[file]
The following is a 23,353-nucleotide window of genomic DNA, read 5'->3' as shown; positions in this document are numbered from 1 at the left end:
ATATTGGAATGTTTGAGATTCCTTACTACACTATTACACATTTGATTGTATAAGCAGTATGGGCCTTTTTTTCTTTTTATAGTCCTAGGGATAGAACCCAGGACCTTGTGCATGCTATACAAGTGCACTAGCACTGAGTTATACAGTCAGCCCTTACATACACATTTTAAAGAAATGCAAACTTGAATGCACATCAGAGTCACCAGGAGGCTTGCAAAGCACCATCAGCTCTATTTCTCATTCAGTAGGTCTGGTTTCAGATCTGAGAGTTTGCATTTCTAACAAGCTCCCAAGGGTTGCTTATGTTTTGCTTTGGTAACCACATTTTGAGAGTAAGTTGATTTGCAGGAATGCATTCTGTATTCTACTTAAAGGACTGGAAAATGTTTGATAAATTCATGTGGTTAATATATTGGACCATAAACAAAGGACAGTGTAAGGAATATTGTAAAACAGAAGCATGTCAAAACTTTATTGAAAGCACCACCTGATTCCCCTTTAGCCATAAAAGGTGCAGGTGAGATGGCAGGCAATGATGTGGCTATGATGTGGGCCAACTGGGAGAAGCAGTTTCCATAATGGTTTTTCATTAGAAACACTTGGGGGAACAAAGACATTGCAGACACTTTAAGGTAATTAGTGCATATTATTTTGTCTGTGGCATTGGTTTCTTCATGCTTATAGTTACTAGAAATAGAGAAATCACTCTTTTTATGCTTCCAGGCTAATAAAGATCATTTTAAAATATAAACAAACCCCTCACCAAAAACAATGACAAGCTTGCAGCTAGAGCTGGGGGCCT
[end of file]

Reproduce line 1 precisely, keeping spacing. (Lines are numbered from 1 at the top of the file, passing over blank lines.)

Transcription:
The following is a 23,353-nucleotide window of genomic DNA, read 5'->3' as shown; positions in this document are numbered from 1 at the left end: